Robert Culp, the rangy leading man who made his mark as co-star opposite Bill Cosby in the iconic 1960s series “I Spy,” died Wednesday from injuries suffered in a fall during a walk near his home, according to the Los Angeles Police Dept. He was 79.
Culp was taken to Queen of Angels Hospital, where he was declared dead. An autopsy is pending.
In a career that spanned six decades, Culp was a steady presence on in programs ranging from “Everybody Loves Raymond” to The Greatest American Hero” to several segs of “Columbo.” In features, his notable credits include a starring role in the 1969 wife-swapping comedy “Bob and Carol and Ted and Alice,” and he directed 1972’s “Hickey and Boggs,” a detective romp in which he co-starred with Cosby.
But Culp was best known for his work in “I Spy,” the groundbreaking espionage actioner from producer Sheldon Leonard that was the first to pair a white actor and black actor as co-leads in a primetime skein. It ran on NBC from 1965-68, an era when civil rights and equality issues were front and center for the nation.
A key feature of the show was the screwball, often ad-libbed banter between Culp and Cosby, who played covert agents who traveled the world under the guise of Culp being a tennis player and Cosby his trainer. The show allowed Culp to show off his real-life skill on the court. He wrote and directed several episodes of the series, including the script that became the series pilot seg.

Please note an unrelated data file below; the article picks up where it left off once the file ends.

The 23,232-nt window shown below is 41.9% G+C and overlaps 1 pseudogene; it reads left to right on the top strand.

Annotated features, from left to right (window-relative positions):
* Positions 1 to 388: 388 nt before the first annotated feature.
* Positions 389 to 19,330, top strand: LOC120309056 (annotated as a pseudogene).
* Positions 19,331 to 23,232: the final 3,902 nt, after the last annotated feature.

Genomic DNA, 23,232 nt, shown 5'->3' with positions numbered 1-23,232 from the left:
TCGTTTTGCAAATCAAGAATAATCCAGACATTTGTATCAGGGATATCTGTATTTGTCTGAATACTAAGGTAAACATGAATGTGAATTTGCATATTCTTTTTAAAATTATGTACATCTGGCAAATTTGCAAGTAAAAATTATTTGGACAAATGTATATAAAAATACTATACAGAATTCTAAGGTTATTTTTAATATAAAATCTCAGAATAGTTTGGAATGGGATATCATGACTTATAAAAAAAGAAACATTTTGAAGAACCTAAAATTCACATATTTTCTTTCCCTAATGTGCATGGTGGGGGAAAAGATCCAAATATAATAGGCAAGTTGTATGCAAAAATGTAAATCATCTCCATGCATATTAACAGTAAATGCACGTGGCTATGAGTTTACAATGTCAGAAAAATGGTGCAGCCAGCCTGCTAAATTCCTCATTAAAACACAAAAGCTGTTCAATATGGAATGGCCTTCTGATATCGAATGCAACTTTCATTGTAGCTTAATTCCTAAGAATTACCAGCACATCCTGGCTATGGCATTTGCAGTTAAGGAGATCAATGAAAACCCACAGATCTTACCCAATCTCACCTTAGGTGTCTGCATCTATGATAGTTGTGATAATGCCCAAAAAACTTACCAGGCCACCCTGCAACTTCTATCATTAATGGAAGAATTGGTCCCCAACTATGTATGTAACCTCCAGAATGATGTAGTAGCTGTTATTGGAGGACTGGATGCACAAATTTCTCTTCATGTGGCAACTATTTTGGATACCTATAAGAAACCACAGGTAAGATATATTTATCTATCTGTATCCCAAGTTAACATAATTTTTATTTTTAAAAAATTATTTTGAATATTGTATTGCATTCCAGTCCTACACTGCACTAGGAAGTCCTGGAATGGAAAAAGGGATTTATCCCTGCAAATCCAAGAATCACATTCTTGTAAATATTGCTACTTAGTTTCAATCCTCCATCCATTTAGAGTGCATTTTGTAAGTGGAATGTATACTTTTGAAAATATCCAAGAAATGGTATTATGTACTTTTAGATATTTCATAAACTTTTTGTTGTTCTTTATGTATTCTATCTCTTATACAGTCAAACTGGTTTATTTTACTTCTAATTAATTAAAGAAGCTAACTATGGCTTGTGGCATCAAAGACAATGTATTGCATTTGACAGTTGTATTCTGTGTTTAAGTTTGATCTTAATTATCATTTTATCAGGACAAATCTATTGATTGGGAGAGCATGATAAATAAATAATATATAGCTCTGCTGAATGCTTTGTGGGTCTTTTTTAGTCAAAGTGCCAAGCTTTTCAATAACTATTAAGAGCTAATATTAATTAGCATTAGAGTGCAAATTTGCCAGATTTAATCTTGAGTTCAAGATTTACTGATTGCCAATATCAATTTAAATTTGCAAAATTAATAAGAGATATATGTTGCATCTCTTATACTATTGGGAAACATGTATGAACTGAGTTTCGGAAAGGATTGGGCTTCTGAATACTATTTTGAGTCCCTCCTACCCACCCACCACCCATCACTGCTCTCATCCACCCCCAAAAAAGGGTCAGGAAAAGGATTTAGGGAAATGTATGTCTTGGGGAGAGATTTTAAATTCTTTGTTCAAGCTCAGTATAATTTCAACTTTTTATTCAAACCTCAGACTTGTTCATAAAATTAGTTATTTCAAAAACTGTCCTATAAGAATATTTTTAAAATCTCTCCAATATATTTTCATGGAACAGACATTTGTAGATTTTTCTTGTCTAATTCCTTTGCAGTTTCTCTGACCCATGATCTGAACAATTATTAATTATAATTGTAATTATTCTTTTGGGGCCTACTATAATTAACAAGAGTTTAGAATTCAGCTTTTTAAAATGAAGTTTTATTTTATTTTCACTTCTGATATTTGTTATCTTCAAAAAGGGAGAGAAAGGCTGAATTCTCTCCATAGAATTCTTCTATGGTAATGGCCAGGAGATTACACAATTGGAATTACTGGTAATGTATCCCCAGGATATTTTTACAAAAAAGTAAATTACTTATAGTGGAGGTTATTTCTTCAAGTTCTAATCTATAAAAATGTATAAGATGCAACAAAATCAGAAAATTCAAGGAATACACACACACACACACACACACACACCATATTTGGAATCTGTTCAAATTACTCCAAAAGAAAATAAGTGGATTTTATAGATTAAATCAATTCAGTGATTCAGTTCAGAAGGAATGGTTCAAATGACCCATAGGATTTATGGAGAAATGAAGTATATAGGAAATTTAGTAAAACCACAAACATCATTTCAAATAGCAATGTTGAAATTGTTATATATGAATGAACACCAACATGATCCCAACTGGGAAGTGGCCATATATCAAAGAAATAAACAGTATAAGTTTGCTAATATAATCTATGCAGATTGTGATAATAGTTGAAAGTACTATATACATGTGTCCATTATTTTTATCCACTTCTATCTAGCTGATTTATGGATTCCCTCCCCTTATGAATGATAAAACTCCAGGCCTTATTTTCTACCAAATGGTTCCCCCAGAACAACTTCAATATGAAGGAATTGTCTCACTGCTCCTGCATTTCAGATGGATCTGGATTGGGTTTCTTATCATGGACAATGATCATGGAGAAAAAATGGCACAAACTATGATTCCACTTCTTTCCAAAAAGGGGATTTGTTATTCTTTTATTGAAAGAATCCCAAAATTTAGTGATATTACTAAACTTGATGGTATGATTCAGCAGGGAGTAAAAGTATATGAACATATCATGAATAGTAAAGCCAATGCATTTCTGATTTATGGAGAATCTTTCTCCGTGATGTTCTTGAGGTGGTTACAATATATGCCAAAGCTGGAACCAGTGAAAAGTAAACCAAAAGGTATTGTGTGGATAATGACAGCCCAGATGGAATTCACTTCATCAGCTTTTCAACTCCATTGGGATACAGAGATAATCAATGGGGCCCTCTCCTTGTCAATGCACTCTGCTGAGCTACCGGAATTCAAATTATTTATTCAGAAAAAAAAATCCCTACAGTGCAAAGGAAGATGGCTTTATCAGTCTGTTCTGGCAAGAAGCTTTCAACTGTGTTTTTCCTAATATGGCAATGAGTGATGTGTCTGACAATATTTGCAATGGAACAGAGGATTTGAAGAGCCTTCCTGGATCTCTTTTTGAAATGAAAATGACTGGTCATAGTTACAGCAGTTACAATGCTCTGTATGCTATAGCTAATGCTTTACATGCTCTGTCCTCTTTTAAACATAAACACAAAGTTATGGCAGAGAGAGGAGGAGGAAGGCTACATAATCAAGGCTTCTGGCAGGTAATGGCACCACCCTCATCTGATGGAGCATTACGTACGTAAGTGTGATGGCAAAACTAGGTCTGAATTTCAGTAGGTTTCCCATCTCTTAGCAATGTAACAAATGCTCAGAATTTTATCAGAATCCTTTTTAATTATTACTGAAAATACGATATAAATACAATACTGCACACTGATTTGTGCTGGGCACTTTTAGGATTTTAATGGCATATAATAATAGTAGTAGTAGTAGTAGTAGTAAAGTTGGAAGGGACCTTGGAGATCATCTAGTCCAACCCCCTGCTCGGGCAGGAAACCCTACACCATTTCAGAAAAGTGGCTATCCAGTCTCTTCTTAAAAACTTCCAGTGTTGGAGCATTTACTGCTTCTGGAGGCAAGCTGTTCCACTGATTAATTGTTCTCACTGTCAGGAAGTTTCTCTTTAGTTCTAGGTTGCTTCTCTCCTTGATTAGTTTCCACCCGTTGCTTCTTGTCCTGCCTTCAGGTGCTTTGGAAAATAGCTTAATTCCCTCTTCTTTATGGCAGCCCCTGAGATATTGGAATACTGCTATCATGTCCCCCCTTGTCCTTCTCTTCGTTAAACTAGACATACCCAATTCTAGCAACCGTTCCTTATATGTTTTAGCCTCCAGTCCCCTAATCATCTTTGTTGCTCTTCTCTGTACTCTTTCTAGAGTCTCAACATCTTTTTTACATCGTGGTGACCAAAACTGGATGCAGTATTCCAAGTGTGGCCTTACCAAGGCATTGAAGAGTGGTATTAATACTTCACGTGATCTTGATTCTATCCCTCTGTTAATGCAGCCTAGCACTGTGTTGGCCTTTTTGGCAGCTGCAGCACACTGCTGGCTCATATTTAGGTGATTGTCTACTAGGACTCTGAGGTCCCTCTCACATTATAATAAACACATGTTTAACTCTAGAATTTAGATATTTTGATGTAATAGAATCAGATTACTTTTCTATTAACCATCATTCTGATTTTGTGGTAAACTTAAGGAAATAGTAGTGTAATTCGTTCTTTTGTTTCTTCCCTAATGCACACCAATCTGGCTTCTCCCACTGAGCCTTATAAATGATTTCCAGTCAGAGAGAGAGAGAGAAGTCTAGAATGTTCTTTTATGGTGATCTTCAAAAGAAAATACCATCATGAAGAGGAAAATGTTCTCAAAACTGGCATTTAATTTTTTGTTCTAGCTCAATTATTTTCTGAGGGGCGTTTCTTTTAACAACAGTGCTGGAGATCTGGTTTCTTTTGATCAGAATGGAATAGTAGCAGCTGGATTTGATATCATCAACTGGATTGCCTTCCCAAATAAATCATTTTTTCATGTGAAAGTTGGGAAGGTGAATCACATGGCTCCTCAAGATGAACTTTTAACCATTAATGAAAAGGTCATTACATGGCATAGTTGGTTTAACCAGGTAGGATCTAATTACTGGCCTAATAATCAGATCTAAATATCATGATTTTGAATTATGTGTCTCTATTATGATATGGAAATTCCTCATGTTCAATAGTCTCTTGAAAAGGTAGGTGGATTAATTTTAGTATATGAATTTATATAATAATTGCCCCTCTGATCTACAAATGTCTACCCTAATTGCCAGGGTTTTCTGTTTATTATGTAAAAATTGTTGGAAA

Cosby, then a standup comedy star, was an unlikely choice for the co-lead in “I Spy” as he had little acting experience. He has long credited Culp with showing him the ropes. On Wednesday, Cosby referred to Culp as the “answer to my dreams” for an older brother.
“No matter how many mistakes I made on ‘I Spy,’ he was always there to teach and protect me,” Cosby said. “His proudest moments were when he was writing and directing ‘I Spy’ and ‘Hickey and Boggs.’ Bob was meticulous and committed.”
Born in Berkeley, Calif., Culp had an interest in theater from a young age. After attending several colleges, he went to New York in 1951 and got his first break with “He Who Gets Slapped,” for which he won an Obie, and then to Broadway with a role in “A Clearing in the Woods.”
The stage experience led him to Hollywood, where he landed the lead in 1957-59 CBS oater “Trackdown,” about a maverick Texas Ranger, which remains a cult-fave among TV aficionados. He made his feature debut in 1963’s “PT 109,” playing a member of the crew of John F. Kennedy’s submarine.
From 1981-86, Culp starred opposite William Katt in ABC’s “The Greatest American Hero,” playing an oddball FBI agent whose quirks included a habit of absentmindedly eating dog biscuits. In 1994 Culp and Cosby reunited for the 1994 telepic “I Spy Returns,” which ran on CBS. He had a recurring role as the father of wife Debra Barone in “Everybody Loves Raymond.”
His many other TV credits included “Death Valley Days,” “Alfred Hitchcock Presents,” “Zane Grey Theater,” “Bonanza,” “The Love Boat,” “Hardcastle and McCormick,” “Hotel” and “Lonesome Dove: The Series” and numerous telepics.
An interest in the civil rights movement led him to work on a documentary, “Operation Breadbasket,” which he wrote, directed and narrated for ABC.
Outside of showbiz, Culp was active in the animal rights movement and in recent years mounted a vocal protest against the Los Angeles Zoo for its treatment of its elephants.
Culp’s survivors include five children and five grandchildren.